Blasting begins on W.Va. mountaintop where enviros want a wind farm

Coal_River_Mountain_Wind_Farm.jpgMassey Energy began mountaintop removal blasting operations on Coal River Mountain in southern West Virginia this past weekend, threatening the plans of environmentalists who want to build a wind farm on the site.

The environmentalists are asking concerned citizens to contact President Obama and ask him to use his influence with West Virginia Gov. Joe Manchin (D) to stop the destruction immediately.

"We're going to the mat on this one," Matt Wasson of Appalachian Voices tells Facing South. "This is the big one -- the line in the sand."

Three years ago, Coal River Mountain Watch and Downstream Strategies carried out a wind mapping project that demonstrated the mountain -- whose peaks are the tallest ever permitted for destruction in West Virginia -- was a good location for utility-scale wind power, with the potential to provide electricity to over 150,000 homes. Local residents rallied around the proposed project as a symbol of a more hopeful energy future.

But Massey's plans would destroy over 6,000 acres of the mountaintop and create 18 valley fills, devastating the Clear Fork watershed and rendering the site unsuitable for a wind farm. The blasting also threatens the integrity of the Brushy Fork coal slurry impoundment, a massive earthen dam holding back more than 8 billion gallons of toxic coal sludge. Massey Energy's own filings with the state estimate a minimum death toll of 988 people should the dam break.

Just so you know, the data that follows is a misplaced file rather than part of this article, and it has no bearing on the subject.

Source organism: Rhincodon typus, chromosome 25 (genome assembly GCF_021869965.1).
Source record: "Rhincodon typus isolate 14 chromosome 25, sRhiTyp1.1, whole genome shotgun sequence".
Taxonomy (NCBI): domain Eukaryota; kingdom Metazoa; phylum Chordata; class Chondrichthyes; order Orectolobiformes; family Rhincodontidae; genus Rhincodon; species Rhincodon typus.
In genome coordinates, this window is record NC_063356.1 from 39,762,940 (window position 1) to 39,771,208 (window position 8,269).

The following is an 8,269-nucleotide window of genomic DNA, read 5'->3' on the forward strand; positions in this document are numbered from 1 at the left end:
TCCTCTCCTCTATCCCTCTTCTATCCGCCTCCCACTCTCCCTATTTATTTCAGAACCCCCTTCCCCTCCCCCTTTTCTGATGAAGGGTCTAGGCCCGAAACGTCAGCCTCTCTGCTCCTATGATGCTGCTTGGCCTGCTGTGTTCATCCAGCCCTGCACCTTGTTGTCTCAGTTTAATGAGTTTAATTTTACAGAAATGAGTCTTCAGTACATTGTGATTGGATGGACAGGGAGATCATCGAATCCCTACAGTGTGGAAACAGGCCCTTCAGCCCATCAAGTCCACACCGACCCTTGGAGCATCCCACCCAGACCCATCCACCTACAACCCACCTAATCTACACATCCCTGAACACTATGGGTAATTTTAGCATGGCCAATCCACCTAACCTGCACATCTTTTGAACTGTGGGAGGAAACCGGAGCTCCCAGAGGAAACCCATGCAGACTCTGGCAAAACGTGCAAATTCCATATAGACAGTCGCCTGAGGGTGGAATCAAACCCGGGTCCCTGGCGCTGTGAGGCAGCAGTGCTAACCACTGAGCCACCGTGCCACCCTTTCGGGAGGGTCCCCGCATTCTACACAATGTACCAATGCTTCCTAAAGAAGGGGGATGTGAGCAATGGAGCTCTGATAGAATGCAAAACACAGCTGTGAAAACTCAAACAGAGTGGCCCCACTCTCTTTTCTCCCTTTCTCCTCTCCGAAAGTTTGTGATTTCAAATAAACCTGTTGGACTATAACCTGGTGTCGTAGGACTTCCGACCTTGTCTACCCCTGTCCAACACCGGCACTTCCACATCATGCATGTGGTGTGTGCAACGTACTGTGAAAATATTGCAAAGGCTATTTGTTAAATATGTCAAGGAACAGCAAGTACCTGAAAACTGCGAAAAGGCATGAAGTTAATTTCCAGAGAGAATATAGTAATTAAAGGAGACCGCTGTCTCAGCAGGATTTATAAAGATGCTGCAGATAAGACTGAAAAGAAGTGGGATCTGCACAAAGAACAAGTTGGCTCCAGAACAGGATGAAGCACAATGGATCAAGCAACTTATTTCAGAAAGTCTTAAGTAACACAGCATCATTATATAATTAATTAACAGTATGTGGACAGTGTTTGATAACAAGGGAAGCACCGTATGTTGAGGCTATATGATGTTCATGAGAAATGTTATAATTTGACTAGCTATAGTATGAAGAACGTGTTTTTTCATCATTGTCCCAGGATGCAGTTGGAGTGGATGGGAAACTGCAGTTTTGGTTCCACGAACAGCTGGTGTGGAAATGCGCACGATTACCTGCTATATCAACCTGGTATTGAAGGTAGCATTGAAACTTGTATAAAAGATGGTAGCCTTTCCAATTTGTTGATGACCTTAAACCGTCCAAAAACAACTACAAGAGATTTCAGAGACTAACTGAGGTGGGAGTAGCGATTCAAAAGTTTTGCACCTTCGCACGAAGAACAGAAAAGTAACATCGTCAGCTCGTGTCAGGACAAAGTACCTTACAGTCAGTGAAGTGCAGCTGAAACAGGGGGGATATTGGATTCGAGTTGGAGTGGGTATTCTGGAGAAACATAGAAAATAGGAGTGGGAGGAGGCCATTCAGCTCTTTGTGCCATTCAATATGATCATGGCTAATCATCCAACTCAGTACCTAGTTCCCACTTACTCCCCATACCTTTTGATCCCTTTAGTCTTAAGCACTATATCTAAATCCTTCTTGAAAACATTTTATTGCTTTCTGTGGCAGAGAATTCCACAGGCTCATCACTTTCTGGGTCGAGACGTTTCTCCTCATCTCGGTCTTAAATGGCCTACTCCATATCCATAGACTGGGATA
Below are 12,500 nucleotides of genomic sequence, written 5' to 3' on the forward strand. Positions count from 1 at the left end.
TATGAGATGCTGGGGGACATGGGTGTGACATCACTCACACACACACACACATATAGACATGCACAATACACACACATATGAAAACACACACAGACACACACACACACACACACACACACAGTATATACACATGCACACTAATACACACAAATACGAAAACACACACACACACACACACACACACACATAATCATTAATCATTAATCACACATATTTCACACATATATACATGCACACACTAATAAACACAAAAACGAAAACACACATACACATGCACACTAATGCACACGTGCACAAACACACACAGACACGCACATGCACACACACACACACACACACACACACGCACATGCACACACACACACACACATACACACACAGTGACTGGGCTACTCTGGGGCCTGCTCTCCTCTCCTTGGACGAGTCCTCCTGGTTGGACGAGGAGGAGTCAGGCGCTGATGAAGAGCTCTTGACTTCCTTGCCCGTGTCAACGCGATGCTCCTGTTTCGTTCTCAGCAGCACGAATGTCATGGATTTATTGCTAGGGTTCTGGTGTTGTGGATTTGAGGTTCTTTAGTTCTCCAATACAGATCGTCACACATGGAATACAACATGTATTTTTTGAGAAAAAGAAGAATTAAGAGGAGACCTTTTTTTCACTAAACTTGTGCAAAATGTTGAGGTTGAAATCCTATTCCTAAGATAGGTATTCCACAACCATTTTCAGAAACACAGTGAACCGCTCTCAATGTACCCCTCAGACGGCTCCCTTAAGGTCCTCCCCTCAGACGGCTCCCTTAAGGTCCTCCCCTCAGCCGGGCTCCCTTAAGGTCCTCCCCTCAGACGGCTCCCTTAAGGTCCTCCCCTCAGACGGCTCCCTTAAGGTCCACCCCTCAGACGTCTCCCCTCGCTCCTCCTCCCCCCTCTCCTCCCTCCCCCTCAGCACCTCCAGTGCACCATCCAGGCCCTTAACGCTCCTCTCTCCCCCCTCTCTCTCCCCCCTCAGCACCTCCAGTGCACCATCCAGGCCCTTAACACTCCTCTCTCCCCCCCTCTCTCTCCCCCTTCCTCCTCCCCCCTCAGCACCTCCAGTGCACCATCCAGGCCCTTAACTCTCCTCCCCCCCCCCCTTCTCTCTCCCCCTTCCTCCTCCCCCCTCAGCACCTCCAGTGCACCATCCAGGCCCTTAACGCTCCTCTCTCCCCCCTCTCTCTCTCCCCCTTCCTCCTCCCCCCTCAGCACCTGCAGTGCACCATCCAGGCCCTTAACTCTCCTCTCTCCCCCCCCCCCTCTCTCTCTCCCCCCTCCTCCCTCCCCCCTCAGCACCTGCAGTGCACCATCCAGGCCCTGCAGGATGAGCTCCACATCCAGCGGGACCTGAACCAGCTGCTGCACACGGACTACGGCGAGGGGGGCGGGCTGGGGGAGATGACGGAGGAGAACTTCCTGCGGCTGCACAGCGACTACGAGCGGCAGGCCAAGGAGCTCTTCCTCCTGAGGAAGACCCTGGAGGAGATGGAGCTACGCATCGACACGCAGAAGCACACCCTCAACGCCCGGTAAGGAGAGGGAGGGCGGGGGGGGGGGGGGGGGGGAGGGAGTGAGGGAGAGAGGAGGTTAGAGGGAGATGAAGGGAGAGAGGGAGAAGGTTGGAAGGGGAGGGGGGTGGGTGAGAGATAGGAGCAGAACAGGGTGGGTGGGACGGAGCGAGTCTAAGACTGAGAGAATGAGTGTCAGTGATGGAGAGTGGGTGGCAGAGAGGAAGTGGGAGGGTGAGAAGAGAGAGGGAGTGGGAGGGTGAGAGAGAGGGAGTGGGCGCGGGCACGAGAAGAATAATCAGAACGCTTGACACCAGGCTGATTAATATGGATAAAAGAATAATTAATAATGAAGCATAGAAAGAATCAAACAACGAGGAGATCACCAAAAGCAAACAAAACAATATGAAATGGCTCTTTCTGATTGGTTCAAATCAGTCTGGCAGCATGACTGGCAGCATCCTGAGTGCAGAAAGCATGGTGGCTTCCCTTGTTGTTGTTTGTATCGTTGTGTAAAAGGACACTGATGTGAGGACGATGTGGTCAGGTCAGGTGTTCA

Coal River Mountain Watch had recently begun working with Google Earth Outreach to design a presentation about the site and its wind potential that was to be shown at the United Nations Climate Conference in Copenhagen in December. As Wasson writes at
A 328 Megawatt wind farm versus a 6,000 acre mountaintop removal coal mine -- there could be no better symbol of the crossroads we are at in America's energy policy. Whichever way it goes, the fate of Coal River Mountain is America's energy future. If the coal companies can mine Coal River Mountain, they can do anything they want. If they can destroy these peaks, we'll know exactly what the effect that the billions in tax-payer giveaways to the coal industry will have if the climate bill is passed in its current form.
The operations on Coal River Mountain come as the Obama administration is taking a hard look at the environmental impact of mountaintop removal mining. Earlier this month, for example, the U.S. Environmental Protection Agency announced that it took steps to veto the Clean Water Act permit for what would be the largest mountaintop removal mine in West Virginia history, reports Ken Ward Jr. at the Charleston Gazette's Coal Tattoo blog.

The Obama administration also recently held a series of hearings on mountaintop removal mining that drew rowdy crowds of miners who shouted down their critics.

(Image from Coal River Mountain Watch shows an artist's conception of what the Coal River Wind Farm would look like.)